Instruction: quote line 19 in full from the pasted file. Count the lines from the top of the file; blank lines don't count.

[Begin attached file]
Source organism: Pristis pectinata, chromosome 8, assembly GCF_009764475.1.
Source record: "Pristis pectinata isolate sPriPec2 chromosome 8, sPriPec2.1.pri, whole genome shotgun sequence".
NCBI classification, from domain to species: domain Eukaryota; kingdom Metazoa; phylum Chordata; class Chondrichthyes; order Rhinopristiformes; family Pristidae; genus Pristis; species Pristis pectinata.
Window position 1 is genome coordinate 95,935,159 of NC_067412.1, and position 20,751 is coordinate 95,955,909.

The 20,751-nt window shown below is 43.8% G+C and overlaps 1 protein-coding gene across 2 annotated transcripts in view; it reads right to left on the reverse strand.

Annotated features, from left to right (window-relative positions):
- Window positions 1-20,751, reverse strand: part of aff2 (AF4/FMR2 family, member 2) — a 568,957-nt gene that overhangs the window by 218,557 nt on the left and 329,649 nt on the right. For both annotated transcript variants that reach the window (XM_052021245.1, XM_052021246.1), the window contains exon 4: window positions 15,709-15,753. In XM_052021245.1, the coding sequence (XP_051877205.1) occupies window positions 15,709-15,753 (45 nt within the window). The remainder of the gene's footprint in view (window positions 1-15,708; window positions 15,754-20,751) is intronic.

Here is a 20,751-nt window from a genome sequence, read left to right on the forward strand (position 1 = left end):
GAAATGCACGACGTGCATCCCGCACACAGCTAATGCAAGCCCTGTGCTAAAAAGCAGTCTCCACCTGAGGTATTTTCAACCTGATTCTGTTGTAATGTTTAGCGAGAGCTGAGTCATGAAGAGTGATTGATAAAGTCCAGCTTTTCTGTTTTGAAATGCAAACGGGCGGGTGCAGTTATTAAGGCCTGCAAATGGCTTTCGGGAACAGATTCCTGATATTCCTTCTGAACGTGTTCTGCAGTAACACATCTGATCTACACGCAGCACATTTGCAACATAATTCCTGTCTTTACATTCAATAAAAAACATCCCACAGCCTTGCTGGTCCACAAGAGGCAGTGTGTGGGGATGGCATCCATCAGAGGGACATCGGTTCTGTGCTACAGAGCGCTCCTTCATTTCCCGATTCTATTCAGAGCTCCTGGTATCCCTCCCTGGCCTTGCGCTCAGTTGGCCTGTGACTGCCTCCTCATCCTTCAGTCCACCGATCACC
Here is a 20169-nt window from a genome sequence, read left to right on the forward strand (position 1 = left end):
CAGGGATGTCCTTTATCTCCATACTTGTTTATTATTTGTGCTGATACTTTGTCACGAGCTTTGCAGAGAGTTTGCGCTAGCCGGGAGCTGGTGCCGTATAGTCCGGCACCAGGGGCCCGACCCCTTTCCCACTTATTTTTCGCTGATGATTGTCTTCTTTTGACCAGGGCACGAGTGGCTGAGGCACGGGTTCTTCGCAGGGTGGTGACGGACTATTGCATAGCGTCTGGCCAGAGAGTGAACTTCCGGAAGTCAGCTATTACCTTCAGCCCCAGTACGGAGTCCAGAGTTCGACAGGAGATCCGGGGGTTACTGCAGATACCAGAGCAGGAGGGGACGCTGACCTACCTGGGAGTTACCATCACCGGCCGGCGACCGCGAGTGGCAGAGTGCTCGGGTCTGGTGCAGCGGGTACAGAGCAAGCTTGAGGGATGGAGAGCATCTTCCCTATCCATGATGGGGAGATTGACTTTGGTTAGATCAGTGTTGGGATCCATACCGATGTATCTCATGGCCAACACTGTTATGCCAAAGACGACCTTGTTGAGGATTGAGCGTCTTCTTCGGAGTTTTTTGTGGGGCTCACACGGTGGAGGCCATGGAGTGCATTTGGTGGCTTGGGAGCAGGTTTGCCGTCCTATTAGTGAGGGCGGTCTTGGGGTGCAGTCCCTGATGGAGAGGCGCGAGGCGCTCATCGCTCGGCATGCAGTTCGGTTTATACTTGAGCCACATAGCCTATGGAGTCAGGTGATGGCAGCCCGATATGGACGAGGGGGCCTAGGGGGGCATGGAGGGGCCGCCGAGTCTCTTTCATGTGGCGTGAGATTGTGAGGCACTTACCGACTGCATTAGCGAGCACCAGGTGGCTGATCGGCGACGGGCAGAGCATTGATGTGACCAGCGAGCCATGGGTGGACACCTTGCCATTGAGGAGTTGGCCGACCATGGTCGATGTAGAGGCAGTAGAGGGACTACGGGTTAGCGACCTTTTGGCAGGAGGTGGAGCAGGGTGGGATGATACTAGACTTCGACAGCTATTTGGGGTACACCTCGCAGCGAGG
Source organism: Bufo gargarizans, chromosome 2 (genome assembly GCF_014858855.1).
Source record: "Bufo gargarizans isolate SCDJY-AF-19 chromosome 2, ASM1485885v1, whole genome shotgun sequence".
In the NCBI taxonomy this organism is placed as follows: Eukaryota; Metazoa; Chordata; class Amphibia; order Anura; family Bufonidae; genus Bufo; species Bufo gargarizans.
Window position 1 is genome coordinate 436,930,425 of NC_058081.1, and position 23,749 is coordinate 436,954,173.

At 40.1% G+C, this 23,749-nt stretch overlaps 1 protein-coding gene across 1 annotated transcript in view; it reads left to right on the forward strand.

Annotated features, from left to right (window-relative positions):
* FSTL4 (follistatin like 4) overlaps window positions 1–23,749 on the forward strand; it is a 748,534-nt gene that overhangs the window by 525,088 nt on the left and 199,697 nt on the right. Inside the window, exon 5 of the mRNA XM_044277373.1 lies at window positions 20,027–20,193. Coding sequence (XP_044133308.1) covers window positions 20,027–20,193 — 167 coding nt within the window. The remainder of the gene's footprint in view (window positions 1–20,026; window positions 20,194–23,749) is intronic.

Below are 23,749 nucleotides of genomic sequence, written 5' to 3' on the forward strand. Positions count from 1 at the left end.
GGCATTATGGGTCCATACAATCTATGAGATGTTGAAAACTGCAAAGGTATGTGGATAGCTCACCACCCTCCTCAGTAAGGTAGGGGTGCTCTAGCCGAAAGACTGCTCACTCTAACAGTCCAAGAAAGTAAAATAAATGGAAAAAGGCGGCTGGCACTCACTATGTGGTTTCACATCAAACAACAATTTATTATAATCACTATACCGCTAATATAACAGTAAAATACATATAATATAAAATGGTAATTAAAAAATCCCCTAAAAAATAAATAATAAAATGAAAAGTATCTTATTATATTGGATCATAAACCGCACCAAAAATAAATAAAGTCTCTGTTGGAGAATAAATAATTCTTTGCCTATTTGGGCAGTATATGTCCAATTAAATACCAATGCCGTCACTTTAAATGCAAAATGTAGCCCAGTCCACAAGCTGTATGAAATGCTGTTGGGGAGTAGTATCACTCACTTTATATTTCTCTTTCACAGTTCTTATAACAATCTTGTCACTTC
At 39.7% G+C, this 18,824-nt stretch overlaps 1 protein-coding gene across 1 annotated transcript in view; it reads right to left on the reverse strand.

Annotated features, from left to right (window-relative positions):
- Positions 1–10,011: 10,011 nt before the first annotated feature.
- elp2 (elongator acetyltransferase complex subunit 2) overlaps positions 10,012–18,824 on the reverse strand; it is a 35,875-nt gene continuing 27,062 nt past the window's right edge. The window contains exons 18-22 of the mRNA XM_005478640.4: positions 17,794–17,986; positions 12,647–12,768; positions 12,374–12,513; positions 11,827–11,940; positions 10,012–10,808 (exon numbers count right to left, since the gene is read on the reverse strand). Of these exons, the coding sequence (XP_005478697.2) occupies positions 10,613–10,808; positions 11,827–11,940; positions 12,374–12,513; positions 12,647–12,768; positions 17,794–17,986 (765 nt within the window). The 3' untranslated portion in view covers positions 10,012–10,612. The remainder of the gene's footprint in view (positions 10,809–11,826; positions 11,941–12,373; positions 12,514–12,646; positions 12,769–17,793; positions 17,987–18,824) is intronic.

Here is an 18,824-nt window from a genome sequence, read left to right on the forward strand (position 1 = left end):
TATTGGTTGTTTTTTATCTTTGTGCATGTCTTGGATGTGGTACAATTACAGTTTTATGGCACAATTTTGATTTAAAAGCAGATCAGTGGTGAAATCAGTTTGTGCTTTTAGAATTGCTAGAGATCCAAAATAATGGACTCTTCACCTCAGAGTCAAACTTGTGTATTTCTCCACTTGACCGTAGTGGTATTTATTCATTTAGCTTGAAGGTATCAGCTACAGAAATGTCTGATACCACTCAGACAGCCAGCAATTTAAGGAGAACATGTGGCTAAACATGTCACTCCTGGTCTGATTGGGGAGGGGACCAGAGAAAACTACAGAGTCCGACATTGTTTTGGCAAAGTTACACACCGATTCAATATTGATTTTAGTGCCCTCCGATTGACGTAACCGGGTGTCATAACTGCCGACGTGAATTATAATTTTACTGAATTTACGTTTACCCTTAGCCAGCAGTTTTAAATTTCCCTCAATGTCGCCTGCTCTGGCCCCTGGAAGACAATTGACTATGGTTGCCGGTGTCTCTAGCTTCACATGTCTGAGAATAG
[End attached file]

Below are 23,749 nucleotides of genomic sequence, written 5' to 3' on the forward strand. Positions count from 1 at the left end.